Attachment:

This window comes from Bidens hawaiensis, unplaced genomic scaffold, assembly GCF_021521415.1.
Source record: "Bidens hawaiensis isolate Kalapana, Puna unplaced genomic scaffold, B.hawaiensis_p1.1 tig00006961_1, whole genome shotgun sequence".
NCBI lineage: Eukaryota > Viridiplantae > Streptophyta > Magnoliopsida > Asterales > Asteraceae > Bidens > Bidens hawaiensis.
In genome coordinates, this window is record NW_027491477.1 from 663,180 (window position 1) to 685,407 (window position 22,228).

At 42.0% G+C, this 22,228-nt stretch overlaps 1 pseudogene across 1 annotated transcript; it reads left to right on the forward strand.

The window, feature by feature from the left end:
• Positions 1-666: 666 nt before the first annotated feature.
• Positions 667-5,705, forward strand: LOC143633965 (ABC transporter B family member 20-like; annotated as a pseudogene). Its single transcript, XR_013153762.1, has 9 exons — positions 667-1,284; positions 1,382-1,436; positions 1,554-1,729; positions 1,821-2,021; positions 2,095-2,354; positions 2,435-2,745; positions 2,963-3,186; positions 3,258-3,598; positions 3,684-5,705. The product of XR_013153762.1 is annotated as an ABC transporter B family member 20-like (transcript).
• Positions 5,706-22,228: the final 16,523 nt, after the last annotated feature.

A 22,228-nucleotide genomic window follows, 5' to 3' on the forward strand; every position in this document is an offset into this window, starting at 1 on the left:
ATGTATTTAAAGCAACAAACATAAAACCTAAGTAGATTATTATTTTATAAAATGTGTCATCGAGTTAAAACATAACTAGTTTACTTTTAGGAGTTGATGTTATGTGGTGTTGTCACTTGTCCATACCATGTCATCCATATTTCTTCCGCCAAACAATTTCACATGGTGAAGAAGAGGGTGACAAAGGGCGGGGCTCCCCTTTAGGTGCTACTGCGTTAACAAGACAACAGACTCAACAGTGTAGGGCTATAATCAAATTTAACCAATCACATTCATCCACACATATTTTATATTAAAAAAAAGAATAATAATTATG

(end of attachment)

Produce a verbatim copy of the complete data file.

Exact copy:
This window comes from Bidens hawaiensis, unplaced genomic scaffold, assembly GCF_021521415.1.
Source record: "Bidens hawaiensis isolate Kalapana, Puna unplaced genomic scaffold, B.hawaiensis_p1.1 tig00006961_1, whole genome shotgun sequence".
NCBI lineage: Eukaryota > Viridiplantae > Streptophyta > Magnoliopsida > Asterales > Asteraceae > Bidens > Bidens hawaiensis.
In genome coordinates, this window is record NW_027491477.1 from 663,180 (window position 1) to 685,407 (window position 22,228).

At 42.0% G+C, this 22,228-nt stretch overlaps 1 pseudogene across 1 annotated transcript; it reads left to right on the forward strand.

The window, feature by feature from the left end:
• Positions 1-666: 666 nt before the first annotated feature.
• Positions 667-5,705, forward strand: LOC143633965 (ABC transporter B family member 20-like; annotated as a pseudogene). Its single transcript, XR_013153762.1, has 9 exons — positions 667-1,284; positions 1,382-1,436; positions 1,554-1,729; positions 1,821-2,021; positions 2,095-2,354; positions 2,435-2,745; positions 2,963-3,186; positions 3,258-3,598; positions 3,684-5,705. The product of XR_013153762.1 is annotated as an ABC transporter B family member 20-like (transcript).
• Positions 5,706-22,228: the final 16,523 nt, after the last annotated feature.

A 22,228-nucleotide genomic window follows, 5' to 3' on the forward strand; every position in this document is an offset into this window, starting at 1 on the left:
ATGTATTTAAAGCAACAAACATAAAACCTAAGTAGATTATTATTTTATAAAATGTGTCATCGAGTTAAAACATAACTAGTTTACTTTTAGGAGTTGATGTTATGTGGTGTTGTCACTTGTCCATACCATGTCATCCATATTTCTTCCGCCAAACAATTTCACATGGTGAAGAAGAGGGTGACAAAGGGCGGGGCTCCCCTTTAGGTGCTACTGCGTTAACAAGACAACAGACTCAACAGTGTAGGGCTATAATCAAATTTAACCAATCACATTCATCCACACATATTTTATATTAAAAAAAAGAATAATAATTATG